Alternative Energy Economy - Part II

The National Renewable Energy Laboratory (NREL) 21st Forum has drawn some high profile, powerful people.  Colorado Senator Ken Salazar did the opening keynote address on Wednesday morning.  His message of energy independence for the US, and our ability to get there quickly, was positive and compelling. Senator Salazar noted there are three driving forces behind the US's development of alternative energy: national security, environmental security and economic opportunities. This time around, alternative energy research and development, and commercialization will succeed, if only because we cannot afford to fail.

 

The cry for energy independence is not a recent phenomenon.  Senator Salazar pointed out that former president Richard Nixon made the first shout out for energy independence in 1973, after OPEC (Organization of Petroleum Exporting Countries) announced an oil embargo against the United States. Nixon saw the writing on the wall of US dependence on foreign oil and our need to be free of its chains.  A similar call for energy independence was heard from the Carter administration in 1977. With each of these calls came a temporary reduction in oil usage in the US, but nothing on the level of permanent reductions.  OPEC's response to produce increasing amounts of oil at lower rates made it easy for Americans to continue the addiction and even expand dependence.  Why is this time any different?

 

This time is different due to the three driving factors Salazar indicated.  Our ability to supply our own energy is a matter of national security.  The US cannot have a long term strategy of stability if it hinges on resources provided outside of our borders.

 

Our ability to supply our own energy is a matter of environmental security.  The science behind global warming is irrefutable.  Every nation must move away from fossil fuel usage. As the leading user of fossil fuels, the US must take a prominent role on the world stage and dramatically cut our dependence quickly.

 

Our ability to supply our own energy is a matter of economic opportunities.  Within chaos and crisis comes opportunity. We know the global supplies are being depleted at a rapid rate. We know the demand for energy comes from all parts of life. We are aware of the negative impacts of continued use of fossil fuels. We know that energy can be provided by renewable and sustainable sources. The key to energy independence is to be able to create, capture and store energy from a wide variety of sources. The economic opportunities arise when a variety of solutions are developed that support different environments. Once commercialized, the solutions can be sold around the globe for the same national and environmental security reasons.  Alternative energy development is a win-win for everyone on the planet.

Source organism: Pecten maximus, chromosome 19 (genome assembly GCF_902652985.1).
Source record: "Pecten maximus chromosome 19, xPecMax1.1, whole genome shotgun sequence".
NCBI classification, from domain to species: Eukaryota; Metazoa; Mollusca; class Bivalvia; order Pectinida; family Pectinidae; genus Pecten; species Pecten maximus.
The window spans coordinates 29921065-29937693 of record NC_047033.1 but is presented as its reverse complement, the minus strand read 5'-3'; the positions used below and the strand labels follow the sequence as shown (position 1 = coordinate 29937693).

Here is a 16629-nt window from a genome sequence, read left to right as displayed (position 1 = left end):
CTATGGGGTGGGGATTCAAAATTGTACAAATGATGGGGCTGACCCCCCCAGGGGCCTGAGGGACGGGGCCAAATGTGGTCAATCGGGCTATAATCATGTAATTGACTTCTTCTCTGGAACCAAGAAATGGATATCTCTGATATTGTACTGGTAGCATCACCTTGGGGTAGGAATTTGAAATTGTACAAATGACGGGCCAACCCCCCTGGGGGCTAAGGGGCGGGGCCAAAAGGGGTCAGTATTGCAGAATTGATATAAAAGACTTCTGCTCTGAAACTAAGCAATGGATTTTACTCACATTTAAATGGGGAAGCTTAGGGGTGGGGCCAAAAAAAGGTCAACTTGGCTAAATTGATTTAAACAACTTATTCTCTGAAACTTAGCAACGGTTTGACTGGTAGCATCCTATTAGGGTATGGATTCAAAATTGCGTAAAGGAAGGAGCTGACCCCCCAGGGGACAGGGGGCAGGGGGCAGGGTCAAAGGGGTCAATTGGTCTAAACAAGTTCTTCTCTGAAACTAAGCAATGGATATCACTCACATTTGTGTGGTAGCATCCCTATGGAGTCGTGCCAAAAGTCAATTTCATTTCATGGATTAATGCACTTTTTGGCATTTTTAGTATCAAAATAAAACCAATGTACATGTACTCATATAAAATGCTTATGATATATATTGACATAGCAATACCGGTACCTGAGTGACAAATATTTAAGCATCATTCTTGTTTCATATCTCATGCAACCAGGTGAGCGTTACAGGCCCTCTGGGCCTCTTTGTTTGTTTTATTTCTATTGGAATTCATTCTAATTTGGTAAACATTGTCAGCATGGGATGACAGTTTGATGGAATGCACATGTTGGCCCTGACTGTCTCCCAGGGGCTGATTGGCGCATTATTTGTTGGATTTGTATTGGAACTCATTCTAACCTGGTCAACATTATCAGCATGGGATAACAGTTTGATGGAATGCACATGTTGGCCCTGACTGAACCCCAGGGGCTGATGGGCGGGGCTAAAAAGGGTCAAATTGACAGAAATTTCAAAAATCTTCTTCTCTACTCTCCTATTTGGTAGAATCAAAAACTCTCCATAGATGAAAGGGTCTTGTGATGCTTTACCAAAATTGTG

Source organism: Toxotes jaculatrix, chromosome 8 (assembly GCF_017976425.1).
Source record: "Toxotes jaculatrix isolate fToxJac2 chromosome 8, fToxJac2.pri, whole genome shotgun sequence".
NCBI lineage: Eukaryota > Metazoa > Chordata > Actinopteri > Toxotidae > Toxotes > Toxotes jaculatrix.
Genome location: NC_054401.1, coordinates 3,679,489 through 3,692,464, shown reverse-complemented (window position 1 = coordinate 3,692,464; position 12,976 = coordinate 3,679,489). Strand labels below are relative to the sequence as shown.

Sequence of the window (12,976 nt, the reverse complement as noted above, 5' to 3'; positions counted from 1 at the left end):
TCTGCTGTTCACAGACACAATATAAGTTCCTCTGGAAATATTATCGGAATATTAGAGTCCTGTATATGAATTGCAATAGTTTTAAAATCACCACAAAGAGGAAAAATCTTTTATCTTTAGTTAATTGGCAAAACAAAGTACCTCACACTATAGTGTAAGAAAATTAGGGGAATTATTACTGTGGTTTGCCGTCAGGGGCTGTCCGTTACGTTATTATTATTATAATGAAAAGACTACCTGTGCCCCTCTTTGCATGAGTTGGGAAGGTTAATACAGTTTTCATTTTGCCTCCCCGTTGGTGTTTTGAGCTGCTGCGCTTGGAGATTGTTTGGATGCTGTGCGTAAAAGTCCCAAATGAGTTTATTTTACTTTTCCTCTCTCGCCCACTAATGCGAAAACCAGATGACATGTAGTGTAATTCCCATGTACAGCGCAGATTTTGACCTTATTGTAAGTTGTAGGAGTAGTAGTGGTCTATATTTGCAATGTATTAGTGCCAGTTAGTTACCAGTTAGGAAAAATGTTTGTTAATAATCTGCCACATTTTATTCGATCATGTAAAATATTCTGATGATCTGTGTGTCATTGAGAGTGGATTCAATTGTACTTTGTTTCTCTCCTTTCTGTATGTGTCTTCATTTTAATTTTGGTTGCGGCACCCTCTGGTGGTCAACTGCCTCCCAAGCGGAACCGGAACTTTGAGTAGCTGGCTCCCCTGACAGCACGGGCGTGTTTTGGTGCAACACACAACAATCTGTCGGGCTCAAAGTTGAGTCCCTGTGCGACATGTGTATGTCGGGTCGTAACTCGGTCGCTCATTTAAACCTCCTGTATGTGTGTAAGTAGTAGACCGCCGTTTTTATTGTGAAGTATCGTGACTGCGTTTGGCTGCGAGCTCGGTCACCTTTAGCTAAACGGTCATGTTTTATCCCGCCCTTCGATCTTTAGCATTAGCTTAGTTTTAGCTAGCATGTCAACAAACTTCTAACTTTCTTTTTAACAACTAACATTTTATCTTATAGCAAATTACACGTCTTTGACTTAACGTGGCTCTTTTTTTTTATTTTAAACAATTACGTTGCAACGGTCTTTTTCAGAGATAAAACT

Information technology plays a fundamental role in the development and execution of an energy independent country.  IT is found in the labs, in private business, and in entrepreneurial facilities.  This is on the development side. Looking at many of the companies that have commercialized solar and wind technologies clearly shows the value of information technology.  Finally, an examination of Xcel’s Boulder Smart Grid City shows information technology being used in the distribution of alternative power across an entire community.

 

There is so much at stake driving the US to achieve energy independence. As the price of a barrel of oil declines, and prices at the gas pump also drop, we cannot be lulled into complacency and reduce the level of urgency in achieving independence.  This time around, everyone in the country must play an active role in getting off the petroleum importing rollercoaster. Through a combination of personal conservation and alternative energy usage we can get this country back on track.

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